Almost Forever.

Today, Lily ran out of school shouting about a helicopter landing** in the playground,  spilling the details of a Tier 1 lockdown and reenacting Mr. Reynolds, the beloved custodian, as he ran outside in a frenzy (to aliens? a helicopter? from a fire?). I began to wonder if Lily needed a psychiatrist or if somehow, Lily's school has become a military staging ground.

Really, we have four more days of this drama? Can't we just call it quits? End it now. Let's stick a fork in the 2012-13 school year, so I don't enter summer with a case of the nerves.

Lily has been in school for what seems like 400 years; Chloe wrapped up preschool a month ago and we've been living this strange not-quite-summer-but-not-quite-school purgatory.  We've been waking up and racing; and then waiting for it all to be over. And it never, ever seems to end.

It has been almost-summer-vacation for almost forever.

Between my 19 children (estimate), choir, Girl Scouts, soccer, 8,000 dance classes, horseback riding, homework, lemonade and 12 other responsibilities that I am forgetting, I am on my last leg. I am one of those cats on those locker posters who is absolutely not "hanging in there."

I need a vacation.

In the midst of the end-of-the-school-year, I've developed a border line hatred/annoyance/love/hate/mostly hate/slight adoration/ire/distaste for many, many people. I know this sounds absolutely horrible. But I've grown sick of everyone and their intrigues or lack of intrigues or interests in intrigues or misspelling of the word intrigues.

I want everyone to go on vacation, far away from me.

My best friend Rachel, who is much nicer than I, told me not to write a blog entitled "People who I hate." She also advised me against writing something called, "I hate EVERYONE." And definitely said it was a bad idea to list the people I hate by name and occupation.

Apparently hating everyone is bad for the blog business.

But, I think you all might understand. The thing is, by June, we have all been cooped up together in tight quarters for way too long. The school parking lot has grown smaller, the soccer field has shrunk and the dance waiting room has become the lobby of a Microtel. We've all volunteered together, made small talk, laughed at our children, commiserated over too much homework, cheered and baked cupcakes.

We've made the best of chaos. We've adored each other and even irritated each other. We've come back for more because we said we would and gosh-darn-it, our kids will have kick-ass childhoods if it is the last thing we do.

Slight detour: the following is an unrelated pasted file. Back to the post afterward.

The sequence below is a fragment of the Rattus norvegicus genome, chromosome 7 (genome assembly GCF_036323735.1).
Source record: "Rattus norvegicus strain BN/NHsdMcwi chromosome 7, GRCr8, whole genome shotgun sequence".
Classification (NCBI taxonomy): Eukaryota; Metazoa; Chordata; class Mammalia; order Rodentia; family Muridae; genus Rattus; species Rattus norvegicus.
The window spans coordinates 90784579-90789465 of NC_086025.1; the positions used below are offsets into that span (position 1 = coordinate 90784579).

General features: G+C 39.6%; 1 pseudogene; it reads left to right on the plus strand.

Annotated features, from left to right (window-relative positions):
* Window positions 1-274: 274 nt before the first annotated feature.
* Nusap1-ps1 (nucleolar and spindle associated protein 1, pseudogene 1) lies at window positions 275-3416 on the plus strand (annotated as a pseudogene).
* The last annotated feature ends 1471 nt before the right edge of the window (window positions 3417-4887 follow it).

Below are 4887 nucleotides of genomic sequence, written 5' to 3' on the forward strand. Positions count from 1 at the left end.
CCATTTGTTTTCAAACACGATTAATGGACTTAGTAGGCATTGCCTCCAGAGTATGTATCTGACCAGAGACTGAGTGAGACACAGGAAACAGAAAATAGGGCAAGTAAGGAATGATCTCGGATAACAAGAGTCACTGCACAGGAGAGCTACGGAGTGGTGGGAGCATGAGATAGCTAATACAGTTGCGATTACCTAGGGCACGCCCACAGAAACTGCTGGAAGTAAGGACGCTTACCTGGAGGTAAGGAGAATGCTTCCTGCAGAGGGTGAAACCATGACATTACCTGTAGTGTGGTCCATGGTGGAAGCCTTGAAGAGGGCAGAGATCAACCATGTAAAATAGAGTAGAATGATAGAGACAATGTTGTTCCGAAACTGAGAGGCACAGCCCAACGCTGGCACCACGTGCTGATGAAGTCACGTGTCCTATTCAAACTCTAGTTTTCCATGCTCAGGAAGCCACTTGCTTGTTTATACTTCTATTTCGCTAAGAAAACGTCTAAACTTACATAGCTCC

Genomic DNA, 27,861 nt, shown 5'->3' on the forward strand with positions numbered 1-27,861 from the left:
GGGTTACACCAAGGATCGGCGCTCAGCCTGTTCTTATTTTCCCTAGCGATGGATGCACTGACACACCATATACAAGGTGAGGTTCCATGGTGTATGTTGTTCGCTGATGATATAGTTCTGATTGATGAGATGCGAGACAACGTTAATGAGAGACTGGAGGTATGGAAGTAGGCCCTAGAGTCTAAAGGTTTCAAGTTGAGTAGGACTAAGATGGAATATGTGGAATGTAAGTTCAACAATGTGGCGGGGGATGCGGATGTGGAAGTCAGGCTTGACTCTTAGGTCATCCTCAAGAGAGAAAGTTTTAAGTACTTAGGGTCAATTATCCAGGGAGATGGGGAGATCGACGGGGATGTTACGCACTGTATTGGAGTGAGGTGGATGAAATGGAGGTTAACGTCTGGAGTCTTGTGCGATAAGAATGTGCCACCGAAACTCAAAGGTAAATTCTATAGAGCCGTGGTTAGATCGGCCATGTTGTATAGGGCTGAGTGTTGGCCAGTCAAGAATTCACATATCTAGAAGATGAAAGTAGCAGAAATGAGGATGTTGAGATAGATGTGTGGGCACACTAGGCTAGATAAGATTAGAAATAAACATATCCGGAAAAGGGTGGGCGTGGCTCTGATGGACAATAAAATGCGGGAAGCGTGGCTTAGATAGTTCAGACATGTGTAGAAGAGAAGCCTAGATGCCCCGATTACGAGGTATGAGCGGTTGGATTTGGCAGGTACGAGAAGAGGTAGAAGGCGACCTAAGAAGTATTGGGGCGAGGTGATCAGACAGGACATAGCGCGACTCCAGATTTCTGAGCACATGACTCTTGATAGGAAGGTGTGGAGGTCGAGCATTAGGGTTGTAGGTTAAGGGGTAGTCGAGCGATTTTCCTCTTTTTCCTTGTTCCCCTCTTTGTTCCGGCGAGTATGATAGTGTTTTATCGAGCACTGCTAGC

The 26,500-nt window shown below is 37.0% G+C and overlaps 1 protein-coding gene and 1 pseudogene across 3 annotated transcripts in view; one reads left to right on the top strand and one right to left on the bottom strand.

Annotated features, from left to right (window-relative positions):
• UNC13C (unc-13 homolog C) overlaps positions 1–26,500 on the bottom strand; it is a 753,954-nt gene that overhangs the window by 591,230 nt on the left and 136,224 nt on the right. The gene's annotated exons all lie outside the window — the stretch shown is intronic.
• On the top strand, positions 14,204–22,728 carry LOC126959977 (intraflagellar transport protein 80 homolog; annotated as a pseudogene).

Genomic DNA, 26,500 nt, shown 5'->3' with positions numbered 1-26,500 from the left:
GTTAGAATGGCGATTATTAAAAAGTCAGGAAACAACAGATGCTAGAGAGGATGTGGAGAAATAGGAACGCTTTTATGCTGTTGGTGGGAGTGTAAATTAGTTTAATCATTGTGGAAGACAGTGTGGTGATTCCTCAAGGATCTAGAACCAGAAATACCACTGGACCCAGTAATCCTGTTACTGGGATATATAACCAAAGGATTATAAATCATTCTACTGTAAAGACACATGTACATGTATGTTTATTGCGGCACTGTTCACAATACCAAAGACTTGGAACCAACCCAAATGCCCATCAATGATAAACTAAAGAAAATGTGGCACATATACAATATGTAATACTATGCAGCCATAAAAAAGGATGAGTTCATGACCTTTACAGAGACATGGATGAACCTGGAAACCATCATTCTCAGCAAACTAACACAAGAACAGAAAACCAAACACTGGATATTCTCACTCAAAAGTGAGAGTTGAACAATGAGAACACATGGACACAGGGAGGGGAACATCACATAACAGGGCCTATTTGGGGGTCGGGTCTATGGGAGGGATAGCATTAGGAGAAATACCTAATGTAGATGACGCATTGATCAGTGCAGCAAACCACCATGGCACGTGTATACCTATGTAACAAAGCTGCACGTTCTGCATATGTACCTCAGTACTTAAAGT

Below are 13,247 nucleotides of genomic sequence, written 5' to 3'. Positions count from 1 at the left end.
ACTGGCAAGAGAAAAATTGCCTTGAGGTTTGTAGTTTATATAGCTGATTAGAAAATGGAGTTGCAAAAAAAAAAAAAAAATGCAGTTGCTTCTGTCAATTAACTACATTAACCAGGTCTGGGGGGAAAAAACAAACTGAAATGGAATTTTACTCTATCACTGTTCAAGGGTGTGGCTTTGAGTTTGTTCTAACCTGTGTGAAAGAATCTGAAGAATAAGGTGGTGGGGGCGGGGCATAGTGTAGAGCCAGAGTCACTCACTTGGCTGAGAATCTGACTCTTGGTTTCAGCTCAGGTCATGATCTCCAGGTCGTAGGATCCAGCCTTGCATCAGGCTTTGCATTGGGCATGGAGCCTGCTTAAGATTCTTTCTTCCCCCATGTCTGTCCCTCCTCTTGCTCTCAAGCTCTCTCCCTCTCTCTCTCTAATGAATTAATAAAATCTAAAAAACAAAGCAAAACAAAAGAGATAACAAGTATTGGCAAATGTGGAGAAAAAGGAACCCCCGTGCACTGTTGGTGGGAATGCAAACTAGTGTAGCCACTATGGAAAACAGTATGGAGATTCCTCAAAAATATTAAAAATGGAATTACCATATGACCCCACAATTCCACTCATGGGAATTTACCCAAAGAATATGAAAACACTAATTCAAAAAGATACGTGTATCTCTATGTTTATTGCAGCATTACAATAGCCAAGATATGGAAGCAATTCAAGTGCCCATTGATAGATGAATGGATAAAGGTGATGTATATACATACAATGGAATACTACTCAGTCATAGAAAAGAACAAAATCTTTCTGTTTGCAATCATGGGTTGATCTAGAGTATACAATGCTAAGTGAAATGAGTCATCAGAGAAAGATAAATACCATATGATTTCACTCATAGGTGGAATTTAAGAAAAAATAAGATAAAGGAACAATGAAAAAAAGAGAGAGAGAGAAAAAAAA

We've done it for MONTHS and MONTHS and MONTHS. We've been tied together in the three-legged race for 26 miles and now it is time to cross the finish leave and head home. It is time to leave the party,  before someone calls the police or gets kicked or pushed or run over by a white dodge grand caravan being driven by a cute-yet-insane lady with three children, a giant dog and this adorable midwestern husband who loves everyone.

Because he is midwestern. And in the midwest, school has been out since Memorial Day.

Anyway, I digress (and I hate you. Just kidding. I really don't hate you. I love you!).

How does four more days feel like almost forever?

**Note: apparently Lily's school yard is a regular landing pad for MediVacs. Of course.


  1. i disagree with rachel.

    but keep in mind that i seem to make people cry, regularly. soooo....

  2. Ha. You're hilarious. I think we all need to let it all out sometimes! :-) Hang in there.

  3. That is crazy! I mean I guess it makes sense spatially, but it's odd that it's at a school. Wouldn't want them to see anything too graphic.

    1. I guess it has always been at the school and often schools are the medivac locations. . And that is why they do the lockdown. Shades drawn. Nothing to see. Apparently this the first time it has ever it was used during a school day. Still crazy.

  4. We are in the preschool's over but kindergarten is just ending purgatory as well. Hang in there, mama!

  5. and then there are the CAMPS and GOD the practices.


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